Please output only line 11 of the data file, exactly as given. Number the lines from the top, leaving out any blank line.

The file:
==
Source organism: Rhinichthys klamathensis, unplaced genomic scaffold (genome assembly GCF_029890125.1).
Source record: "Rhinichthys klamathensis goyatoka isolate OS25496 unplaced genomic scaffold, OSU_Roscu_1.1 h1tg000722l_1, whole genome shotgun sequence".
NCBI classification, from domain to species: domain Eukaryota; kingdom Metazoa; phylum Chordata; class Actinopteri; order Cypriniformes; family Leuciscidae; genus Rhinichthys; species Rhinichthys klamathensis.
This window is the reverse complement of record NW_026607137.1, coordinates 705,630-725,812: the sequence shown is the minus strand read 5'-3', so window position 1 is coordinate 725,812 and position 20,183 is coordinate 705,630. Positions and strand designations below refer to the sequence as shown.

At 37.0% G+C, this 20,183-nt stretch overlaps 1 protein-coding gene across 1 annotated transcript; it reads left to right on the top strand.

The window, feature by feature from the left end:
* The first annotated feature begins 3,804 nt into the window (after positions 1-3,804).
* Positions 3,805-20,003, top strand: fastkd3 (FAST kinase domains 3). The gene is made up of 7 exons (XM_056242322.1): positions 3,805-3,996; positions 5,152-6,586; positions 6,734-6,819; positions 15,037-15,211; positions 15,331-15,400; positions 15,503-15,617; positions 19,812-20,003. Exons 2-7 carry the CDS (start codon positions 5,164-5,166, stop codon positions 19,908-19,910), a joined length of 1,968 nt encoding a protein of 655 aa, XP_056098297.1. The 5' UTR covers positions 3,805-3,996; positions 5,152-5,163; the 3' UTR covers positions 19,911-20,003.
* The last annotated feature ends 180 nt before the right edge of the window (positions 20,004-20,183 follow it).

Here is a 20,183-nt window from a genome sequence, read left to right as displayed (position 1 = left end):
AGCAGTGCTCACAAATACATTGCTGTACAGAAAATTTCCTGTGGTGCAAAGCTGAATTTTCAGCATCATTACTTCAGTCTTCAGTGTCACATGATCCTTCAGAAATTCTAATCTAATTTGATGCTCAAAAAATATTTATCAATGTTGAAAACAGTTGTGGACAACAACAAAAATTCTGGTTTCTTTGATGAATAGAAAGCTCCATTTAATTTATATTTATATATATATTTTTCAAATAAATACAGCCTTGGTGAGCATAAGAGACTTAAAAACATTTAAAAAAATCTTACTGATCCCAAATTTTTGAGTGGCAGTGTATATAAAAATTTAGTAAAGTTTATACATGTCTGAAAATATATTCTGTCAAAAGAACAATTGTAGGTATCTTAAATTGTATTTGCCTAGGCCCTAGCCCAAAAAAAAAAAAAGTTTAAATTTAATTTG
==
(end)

AGCAGTGCTCACAAATACATTGCTGTACAGAAAATTTCCTGTGGTGCAAAGCTGAATTTTCAGCATCATTACTTCAGTCTTCAGTGTCACATGATCCTTCAGAAATTCTAATCTAATTTGATGCTCAAAAAATATTTATCAATGTTGAAAACAGTTGTGGACAACAACAAAAATTCTGGTTTCTTTGATGAATAGAAAGCTCCATTTAATTTATATTTATATATATATTTTTCAAATAAATACAGCCTTGGTGAGCATAAGAGACTTAAAAACATTTAAAAAAATCTTACTGATCCCAAATTTTTGAGTGGCAGTGTATATAAAAATTTAGTAAAGTTTATACATGTCTGAAAATATATTCTGTCAAAAGAACAATTGTAGGTATCTTAAATTGTATTTGCCTAGGCCCTAGCCCAAAAAAAAAAAAAGTTTAAATTTAATTTG